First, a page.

TaxAdministrationTreasury faces tax rewrite as European challenges mount

Treasury faces tax rewrite as European challenges mount

The increasing number of ECJ tax cases will force a major rewrite of UK tax law next year

The government will be forced to rewrite UK tax law at an unprecedented rate
in the next year as the number of ECJ tax cases dramatically escalate.

Companies and individuals are bringing claims against member states at such a
rate that the UK and other member states’ tax systems will face one major
challenge a week in 2007, experts have said.

Philip Baker QC, the international tax barrister from Grays Inn Tax Chambers,
made the claims at a conference last week.

‘The next 12 to 24 months are going to be very busy for the ECJ, which will
probably be dealing with one tax case a week. It is a substantial increase on
previous years,’ Baker said.

The government has been consulting on possible changes to UK tax rules as a
result of challenges made under the EC Treaty, the results of which could be
outlined in next week’s pre-Budget report.

But sources familiar with the cases have played down suggestions that the
chancellor may use the PBR to pre-empt the challenges.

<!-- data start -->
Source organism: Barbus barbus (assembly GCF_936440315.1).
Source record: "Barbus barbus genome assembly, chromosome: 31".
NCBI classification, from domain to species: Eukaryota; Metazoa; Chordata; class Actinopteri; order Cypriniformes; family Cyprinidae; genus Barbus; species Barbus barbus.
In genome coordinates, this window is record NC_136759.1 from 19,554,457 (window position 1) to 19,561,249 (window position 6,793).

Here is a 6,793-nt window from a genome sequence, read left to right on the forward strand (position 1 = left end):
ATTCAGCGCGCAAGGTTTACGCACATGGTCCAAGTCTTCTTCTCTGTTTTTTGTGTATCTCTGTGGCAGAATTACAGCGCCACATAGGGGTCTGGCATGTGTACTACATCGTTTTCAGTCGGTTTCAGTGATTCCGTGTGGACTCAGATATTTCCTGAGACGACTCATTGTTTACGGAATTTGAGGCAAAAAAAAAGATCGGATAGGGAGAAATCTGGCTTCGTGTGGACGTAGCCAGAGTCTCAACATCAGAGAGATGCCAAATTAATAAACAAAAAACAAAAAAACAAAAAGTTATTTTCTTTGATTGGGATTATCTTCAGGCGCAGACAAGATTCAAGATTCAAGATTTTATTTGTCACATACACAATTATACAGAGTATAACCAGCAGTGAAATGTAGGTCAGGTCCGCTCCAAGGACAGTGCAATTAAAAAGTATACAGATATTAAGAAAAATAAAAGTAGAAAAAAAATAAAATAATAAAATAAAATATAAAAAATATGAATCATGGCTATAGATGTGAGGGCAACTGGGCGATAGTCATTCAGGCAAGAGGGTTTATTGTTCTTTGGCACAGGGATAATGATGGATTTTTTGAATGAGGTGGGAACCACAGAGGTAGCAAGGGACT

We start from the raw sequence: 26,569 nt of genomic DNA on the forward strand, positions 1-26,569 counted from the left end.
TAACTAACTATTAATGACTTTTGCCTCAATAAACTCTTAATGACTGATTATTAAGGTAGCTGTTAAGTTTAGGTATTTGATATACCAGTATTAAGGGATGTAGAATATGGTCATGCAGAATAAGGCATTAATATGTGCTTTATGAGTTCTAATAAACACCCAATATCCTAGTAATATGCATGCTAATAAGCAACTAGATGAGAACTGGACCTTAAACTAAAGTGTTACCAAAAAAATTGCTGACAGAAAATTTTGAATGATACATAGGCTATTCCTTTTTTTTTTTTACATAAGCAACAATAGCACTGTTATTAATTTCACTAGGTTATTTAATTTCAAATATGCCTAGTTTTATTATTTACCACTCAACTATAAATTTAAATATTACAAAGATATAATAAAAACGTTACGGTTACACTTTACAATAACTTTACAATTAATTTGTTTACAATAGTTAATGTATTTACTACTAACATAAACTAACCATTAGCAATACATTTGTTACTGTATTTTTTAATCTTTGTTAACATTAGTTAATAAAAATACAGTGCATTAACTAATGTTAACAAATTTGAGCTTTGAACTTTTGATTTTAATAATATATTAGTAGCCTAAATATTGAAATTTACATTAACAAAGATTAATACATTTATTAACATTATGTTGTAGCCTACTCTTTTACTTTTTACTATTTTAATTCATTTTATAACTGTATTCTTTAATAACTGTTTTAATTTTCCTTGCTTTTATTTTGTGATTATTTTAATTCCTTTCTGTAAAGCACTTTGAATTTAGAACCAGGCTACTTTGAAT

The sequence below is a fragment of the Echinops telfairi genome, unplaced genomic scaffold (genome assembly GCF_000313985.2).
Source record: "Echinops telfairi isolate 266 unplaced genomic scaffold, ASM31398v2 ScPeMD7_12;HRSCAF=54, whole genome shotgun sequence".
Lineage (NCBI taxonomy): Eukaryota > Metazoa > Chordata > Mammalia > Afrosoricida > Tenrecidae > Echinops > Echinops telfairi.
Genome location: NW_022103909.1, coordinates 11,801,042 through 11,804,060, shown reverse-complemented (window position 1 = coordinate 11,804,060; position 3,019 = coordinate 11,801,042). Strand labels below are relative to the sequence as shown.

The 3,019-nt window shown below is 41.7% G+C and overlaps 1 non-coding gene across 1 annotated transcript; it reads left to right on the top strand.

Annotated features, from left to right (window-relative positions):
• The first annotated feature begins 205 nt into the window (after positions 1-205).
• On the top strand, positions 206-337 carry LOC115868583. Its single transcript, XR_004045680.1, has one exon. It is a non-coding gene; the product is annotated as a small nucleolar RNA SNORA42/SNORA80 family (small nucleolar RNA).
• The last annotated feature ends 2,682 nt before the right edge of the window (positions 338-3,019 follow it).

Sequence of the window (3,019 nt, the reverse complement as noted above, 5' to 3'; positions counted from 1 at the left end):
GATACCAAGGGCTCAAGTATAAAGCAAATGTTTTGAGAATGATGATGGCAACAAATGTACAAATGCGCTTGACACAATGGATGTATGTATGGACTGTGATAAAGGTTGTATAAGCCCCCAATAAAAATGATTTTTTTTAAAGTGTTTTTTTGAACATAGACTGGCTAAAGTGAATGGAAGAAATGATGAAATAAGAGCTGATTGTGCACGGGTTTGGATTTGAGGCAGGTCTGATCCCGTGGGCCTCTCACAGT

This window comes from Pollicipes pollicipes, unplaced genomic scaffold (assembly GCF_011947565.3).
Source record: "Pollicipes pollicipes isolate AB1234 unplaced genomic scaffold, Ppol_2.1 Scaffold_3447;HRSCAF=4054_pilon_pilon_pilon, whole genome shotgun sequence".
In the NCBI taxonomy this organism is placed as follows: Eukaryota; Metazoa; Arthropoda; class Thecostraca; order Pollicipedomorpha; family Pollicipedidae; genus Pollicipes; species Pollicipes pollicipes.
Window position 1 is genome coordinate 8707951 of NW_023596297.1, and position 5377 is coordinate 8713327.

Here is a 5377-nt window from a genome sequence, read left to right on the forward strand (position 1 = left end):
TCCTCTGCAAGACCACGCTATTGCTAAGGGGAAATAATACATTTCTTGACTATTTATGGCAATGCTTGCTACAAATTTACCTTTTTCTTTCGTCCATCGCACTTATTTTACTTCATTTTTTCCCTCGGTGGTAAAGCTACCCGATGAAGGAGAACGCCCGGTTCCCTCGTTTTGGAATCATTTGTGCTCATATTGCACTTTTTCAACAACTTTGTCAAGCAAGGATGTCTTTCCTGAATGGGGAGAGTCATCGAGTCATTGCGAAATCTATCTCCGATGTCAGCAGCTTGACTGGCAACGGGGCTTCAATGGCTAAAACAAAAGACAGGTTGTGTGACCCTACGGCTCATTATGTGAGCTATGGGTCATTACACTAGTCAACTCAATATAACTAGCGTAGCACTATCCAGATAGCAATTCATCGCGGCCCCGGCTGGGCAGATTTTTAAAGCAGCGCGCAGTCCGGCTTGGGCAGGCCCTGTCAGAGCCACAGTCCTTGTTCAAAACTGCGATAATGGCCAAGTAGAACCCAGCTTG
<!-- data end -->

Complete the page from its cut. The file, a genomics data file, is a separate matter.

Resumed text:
The upcoming cases may not relate specifically to UK taxpayers, nor all of
them to UK tax rules, but key group litigation orders are set to impact in the
next 12 months, with claims from multi-nationals against the government running
into billions.

‘Each case against a member state will have wider implications,’ said Peter
Cussons, international corporate tax partner at PricewaterhouseCoopers.

A number of forthcoming cases involving other member states have already
emerged as having major consequences for the UK Treasury, which is bracing
itself for the impact of ECJ judgments on the Class IV Advanced Corporation Tax
case and the franked investment income case due in December.

A Treasury spokesman said the government would be keeping a close watch on
developments at the ECJ over the next year.

‘The tax and economic developments in other member states are important. We
have a number of teams that monitor international tax, as you would expect,’ the
spokesman said.

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